COVID claims one more life in Gates County
While the number of COVID-19 vaccinations only slightly increased last week across the Roanoke-Chowan area, there was one local death associated with the virus.
Albemarle Regional Health Services (ARHS) reported a COVID-19 death in Gates County. That individual was over the age of 65.
That death broke a three-week stretch of no COVID-related deaths in the local four counties. It also marked the first COVID death in Gates County since the week before Christmas 2020.
As of Friday, April 23, the COVID death toll in the Roanoke-Chowan area stood at 189 since the pandemic began in March of last year. The county-by-county death toll currently stands at 68 in Northampton, 63 in Hertford, 45 in Bertie, and 13 in Gates.
The number of active local cases continues to fluctuate. As of April 23 there were 64 action cases in the R-C area: 25 in Hertford, 17 in Northampton, 16 in Bertie, and six in Gates. That marks a slight decline from one week prior where there were 72 active cases: 25 in Northampton; 24 in Hertford; 14 in Gates; and nine in Bertie.
ARHS has changed over to a total “appointment only” plan to administer first and second doses of the Moderna vaccine. Local residents can make a vaccine appointment by calling ARHS offices in Ahoskie (252-862-4054), Gatesville (252-357-1380), or Windsor (252-794-5322).
If you received your first dose of the COVID-19 vaccine with another provider such as Walgreens or CVS, you will need to return to that same facility for your second dose.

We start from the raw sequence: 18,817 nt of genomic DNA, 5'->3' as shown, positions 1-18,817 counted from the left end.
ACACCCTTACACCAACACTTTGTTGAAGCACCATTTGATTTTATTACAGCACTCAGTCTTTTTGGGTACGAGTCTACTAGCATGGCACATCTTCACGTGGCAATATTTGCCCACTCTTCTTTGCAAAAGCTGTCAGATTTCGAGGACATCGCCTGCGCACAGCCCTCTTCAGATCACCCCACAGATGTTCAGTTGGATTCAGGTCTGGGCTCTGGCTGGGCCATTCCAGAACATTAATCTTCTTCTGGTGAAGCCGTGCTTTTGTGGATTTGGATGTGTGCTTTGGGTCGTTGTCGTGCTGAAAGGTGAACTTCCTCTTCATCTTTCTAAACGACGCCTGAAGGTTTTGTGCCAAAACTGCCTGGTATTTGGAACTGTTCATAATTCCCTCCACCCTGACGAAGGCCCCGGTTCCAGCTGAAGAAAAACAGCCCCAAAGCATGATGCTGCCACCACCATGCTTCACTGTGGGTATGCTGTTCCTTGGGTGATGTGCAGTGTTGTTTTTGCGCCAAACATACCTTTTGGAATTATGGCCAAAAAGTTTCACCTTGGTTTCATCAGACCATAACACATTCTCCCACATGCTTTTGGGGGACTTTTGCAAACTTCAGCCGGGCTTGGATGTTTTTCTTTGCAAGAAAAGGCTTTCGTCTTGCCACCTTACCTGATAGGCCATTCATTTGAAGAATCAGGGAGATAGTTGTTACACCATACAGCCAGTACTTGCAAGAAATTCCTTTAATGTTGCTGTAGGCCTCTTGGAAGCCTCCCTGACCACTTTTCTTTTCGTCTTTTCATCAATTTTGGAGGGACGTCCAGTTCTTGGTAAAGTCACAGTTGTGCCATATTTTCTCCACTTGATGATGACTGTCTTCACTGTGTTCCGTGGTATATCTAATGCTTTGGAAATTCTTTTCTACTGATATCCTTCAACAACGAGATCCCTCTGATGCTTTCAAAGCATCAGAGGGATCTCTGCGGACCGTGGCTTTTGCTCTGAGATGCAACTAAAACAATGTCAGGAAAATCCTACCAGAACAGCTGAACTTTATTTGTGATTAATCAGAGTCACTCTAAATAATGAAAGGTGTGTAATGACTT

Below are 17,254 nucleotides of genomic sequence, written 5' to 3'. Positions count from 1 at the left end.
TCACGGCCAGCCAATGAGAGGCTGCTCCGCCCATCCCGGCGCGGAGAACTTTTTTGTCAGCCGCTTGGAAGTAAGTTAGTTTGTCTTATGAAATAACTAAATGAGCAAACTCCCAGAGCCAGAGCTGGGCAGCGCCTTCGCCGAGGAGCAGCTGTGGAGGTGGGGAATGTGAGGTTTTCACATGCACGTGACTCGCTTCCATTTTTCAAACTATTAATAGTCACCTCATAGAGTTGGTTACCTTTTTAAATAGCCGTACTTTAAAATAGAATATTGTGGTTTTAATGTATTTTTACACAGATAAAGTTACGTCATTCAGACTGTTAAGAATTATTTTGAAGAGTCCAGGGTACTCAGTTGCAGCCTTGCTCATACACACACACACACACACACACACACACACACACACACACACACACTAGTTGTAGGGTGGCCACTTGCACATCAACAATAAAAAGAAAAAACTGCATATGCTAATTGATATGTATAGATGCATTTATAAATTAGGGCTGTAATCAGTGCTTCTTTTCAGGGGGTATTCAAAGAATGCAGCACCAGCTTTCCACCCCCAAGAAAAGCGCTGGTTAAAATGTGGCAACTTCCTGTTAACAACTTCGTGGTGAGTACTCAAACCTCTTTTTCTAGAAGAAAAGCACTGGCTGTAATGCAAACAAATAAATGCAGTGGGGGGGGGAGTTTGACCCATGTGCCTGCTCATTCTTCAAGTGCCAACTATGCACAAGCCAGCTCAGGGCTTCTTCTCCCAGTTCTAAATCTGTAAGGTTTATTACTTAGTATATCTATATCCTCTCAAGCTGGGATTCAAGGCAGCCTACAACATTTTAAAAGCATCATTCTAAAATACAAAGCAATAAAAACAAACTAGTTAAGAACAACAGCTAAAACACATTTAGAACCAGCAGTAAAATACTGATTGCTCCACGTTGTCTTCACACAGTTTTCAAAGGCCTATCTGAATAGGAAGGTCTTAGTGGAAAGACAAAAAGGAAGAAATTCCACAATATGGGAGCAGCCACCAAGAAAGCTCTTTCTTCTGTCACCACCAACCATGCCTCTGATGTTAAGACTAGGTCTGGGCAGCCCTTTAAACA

Due to the decreasing demand and interest for COVID-19 vaccines in individuals in Priority Groups 1-4, the Northampton County Health Department has started vaccinating any individual, ages 18 and older regardless of Priority Group. To schedule an appointment, call the Northampton County Health Department at 252-534-5841.
State health officials announced late last week that following a thorough safety review, the Centers for Disease Control and Prevention and the Food and Drug Administration have confidence that the Johnson & Johnson vaccine is safe and effective in preventing COVID-19 and recommend its continued use to prevent serious illness, hospitalization and death from COVID-19.
The North Carolina Department of Health and Human Services is recommending that providers in the state resume administration of the vaccine now that the CDC and FDA have reaffirmed its safety.
The pause was made out of an abundance of caution after reports of 15 cases nationally of a rare type of blood clot in individuals after receiving the Johnson & Johnson COVID-19 vaccine. All of these cases occurred in women between the ages of 18 and 59.
This potential reaction is very rare as millions of people have received the Johnson & Johnson vaccine. During the pause, medical and scientific teams at the FDA and CDC examined available data to assess the risk of this type of reaction.
At this time, the available data suggest that the chance of this type of rare blood clot occurring is very low, but the FDA and CDC will remain vigilant in continuing to investigate this risk.
While it is extremely rare that you would have a serious adverse reaction, if you develop severe headache, backache, severe abdominal pain, new neurologic symptoms (like changes in vision, changed mental status or numbness), leg pain or swelling, shortness of breath, tiny red spots on your skin (called petechiae), or new or easy bruising within three weeks after vaccination, contact your health care provider or seek medical care.
Currently, there are approximately 132,000 doses of the Johnson & Johnson vaccine available in North Carolina. The state expects to be able to order new shipments of the Johnson & Johnson vaccine next week.